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3 Vital Ways to Handle Difficult Questions About (and Opposition to) the Church

As we move closer and closer to the end of time, meaning the end of earth’s temporal existence, the forces of evil will be combined against the forces of good, particularly the Church of the Lamb of God. A proclamation issued by the Quorum of the Twelve Apostles in April 1845 includes these words: “As this work progresses in its onward course, and becomes more and more an object of political and religious interest and excitement, no king, ruler, or subject, no community or individual, will stand neutral. All will at length be influenced by one spirit or the other; and will take sides either for or against the kingdom of God.”

Thus we should not be surprised or startled when individuals or whole organizations take issue with or condemn outright the teachings or practices of The Church of Jesus Christ of Latter-day Saints. We have the assurance that there will never again be an apostasy of the Lord’s Church, that the kingdom of God is here to stay and will grow and expand to include hundreds of millions of people throughout the earth. Indeed, as Moroni predicted, “Those who are not built upon the Rock will seek to overthrow this church; but it will increase the more opposed.”

“We are not without critics,” President Gordon B. Hinckley observed, “some of whom are mean and vicious. We have always had them, and I suppose we will have them all through the future. But we shall go forward, returning good for evil, being helpful and kind and generous.”

Let me also share three suggestions—learned through both sad and sweet experience—on how we might effectively deal with difficult questions posed by those not of our faith.

First, stay in control of yourself

There is nothing more frustrating than knowing the truth, loving the truth, sincerely desiring to share the truth, and yet being unable to communicate our deepest feelings to another who sees things differently. Argument or disputation over sacred things causes us to forfeit the Spirit of God and thus the confirming power of our message (3 Nephi 11:28–30). We teach and we testify. Contention is unbecoming of one called to publish peace and thus bless our brothers and sisters. In the words of Elder Marvin J. Ashton, “We have no time for contention. We only have time to be about our Father’s business.”

In 1896 President Joseph F. Smith wrote to one of his missionary sons: “Kindness will beget friendship and favor, but anger or passion will drive away sympathy. To win one’s respect and confidence, approach them mildly, kindly. No friendship was ever gained by an attack upon principle or upon man, but by calm reason and the lowly Spirit of Truth. If you have built for a man a better house than his own, and he is willing to accept yours and forsake his, then, and not till then, should you proceed to tear down the old structure. Rotten though it may be, it will require some time for it to lose all its charms and fond memories of its former occupant. Therefore let him, not you, proceed to tear it away. Kindness and courtesy are the primal elements of gentility.”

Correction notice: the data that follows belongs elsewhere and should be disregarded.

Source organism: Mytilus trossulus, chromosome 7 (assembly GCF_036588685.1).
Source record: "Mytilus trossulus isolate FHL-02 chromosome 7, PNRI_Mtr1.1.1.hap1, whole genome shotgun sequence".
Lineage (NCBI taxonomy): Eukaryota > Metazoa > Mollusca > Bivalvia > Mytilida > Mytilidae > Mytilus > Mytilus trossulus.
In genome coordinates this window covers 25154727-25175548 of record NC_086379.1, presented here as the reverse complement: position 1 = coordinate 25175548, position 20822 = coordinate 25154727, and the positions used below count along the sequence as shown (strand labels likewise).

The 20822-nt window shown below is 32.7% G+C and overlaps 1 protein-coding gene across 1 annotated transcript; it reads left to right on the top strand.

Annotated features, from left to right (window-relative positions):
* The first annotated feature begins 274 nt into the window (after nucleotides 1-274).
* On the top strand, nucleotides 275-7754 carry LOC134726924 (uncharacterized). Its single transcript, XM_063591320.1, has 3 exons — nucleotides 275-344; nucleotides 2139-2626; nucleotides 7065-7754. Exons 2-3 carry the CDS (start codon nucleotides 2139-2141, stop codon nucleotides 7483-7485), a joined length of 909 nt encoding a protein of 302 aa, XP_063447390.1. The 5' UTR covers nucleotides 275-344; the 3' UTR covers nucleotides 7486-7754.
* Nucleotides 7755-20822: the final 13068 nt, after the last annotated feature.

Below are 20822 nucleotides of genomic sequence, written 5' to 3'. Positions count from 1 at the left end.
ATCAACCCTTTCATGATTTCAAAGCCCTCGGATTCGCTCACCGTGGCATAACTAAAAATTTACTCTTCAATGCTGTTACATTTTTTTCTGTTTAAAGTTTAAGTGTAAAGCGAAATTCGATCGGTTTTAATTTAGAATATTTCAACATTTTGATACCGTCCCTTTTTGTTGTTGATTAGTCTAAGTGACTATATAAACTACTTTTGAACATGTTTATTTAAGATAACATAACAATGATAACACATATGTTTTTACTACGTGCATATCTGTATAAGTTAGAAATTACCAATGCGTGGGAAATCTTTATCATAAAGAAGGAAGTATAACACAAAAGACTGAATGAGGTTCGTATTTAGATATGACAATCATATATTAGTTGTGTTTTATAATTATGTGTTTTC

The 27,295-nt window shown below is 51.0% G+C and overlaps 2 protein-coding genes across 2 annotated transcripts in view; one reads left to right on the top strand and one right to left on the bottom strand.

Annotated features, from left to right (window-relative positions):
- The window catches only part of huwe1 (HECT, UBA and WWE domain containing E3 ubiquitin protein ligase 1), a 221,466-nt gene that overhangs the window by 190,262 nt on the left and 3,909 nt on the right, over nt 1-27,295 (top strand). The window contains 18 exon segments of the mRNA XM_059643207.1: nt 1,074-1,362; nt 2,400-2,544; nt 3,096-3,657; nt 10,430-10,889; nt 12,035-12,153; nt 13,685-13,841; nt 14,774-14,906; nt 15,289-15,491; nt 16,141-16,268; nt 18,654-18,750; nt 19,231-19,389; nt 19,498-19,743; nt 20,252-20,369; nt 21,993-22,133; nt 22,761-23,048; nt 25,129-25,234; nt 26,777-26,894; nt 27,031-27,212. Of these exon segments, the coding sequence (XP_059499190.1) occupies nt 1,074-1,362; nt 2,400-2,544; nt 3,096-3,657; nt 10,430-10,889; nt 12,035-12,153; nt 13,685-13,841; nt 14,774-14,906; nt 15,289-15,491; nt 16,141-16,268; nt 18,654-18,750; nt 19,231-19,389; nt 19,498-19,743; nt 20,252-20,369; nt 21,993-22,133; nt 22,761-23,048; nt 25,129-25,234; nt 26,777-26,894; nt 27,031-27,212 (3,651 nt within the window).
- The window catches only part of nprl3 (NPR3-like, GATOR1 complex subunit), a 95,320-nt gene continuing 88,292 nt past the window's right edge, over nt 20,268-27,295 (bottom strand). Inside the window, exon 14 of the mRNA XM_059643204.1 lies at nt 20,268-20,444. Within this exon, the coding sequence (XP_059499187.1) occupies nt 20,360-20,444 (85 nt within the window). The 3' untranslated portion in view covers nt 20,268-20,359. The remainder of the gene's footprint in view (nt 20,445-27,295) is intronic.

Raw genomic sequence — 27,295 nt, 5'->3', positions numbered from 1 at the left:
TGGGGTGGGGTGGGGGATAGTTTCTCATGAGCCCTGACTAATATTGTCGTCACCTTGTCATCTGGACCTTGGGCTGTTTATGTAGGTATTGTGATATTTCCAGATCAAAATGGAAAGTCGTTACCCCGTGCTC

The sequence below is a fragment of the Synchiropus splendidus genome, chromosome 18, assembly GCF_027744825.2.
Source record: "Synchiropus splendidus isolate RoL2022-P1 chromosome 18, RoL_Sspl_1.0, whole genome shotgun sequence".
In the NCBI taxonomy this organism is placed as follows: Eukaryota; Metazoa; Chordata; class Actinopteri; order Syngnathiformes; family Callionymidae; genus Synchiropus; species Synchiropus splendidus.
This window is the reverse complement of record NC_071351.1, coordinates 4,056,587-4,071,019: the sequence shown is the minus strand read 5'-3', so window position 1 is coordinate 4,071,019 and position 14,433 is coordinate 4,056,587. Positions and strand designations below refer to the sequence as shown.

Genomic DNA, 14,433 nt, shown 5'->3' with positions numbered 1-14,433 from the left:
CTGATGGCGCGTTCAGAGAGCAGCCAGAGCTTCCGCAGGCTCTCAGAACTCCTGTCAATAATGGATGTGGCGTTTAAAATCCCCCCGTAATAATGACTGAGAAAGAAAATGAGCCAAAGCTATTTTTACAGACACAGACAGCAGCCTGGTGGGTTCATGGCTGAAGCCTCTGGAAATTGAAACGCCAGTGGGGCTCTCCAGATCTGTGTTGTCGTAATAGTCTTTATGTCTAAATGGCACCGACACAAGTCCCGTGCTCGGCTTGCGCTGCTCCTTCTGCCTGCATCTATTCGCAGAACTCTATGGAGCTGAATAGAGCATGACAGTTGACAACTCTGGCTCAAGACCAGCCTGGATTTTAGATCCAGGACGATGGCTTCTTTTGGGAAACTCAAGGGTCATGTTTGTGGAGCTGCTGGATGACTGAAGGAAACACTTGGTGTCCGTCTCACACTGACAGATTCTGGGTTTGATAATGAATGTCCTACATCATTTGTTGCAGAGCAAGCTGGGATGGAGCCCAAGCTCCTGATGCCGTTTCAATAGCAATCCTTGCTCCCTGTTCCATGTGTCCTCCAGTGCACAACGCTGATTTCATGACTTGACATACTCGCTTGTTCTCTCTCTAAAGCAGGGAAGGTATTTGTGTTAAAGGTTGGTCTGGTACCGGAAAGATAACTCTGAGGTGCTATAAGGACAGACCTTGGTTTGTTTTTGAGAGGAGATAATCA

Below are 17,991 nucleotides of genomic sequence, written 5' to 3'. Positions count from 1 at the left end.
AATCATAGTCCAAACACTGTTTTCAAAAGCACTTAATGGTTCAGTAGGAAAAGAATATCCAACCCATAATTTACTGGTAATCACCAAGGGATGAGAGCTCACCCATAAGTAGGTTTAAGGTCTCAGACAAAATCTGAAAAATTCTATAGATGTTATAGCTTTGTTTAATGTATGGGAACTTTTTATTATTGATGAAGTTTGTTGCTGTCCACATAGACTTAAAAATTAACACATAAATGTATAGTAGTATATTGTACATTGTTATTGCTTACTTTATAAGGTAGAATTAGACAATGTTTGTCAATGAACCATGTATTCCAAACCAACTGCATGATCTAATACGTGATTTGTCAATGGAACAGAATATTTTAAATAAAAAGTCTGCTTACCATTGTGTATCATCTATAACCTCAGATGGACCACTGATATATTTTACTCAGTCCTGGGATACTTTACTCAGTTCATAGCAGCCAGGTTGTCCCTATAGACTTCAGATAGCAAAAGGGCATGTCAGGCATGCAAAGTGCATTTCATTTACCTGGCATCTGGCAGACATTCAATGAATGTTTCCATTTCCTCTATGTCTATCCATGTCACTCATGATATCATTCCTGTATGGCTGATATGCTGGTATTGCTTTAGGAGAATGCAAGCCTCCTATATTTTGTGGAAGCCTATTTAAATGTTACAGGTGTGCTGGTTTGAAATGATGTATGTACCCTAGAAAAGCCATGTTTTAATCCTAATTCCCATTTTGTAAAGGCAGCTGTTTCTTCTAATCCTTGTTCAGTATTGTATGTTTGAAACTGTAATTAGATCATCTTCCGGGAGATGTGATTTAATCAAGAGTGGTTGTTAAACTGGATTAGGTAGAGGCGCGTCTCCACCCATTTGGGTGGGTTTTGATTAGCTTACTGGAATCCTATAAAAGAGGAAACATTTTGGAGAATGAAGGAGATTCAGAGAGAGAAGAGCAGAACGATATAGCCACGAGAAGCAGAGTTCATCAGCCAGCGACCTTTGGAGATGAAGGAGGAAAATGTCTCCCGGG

Second, stay in order. 

The Savior taught that gospel prerequisites should be observed when teaching sacred things (Matthew 7:6–7).

A person, for example, who knows very little about our doctrine will probably not understand or appreciate our teachings concerning temples, sealing powers, eternal life, or the deification of man. The Prophet Joseph Smith explained that “if we start right, it is easy to go right all the time; but if we start wrong, we may go wrong, and it [will] be a hard matter to get right.”

It is always wise to lay a proper foundation for what is to be said; the truth can then flow more freely.

Third, stay in context. 

We love the Bible and cherish its messages. But the Bible is not the source of our doctrine or authority, nor is much to be gained through efforts to “prove” the truthfulness of the restored gospel from the Bible. Ours is an independent revelation. We know what we know about the premortal existence, priesthood, celestial marriage, baptism for the dead, the postmortal spirit world, degrees of glory, and so forth, because of what God has made known through latter-day prophets, not because we are able to identify a few biblical allusions to these matters.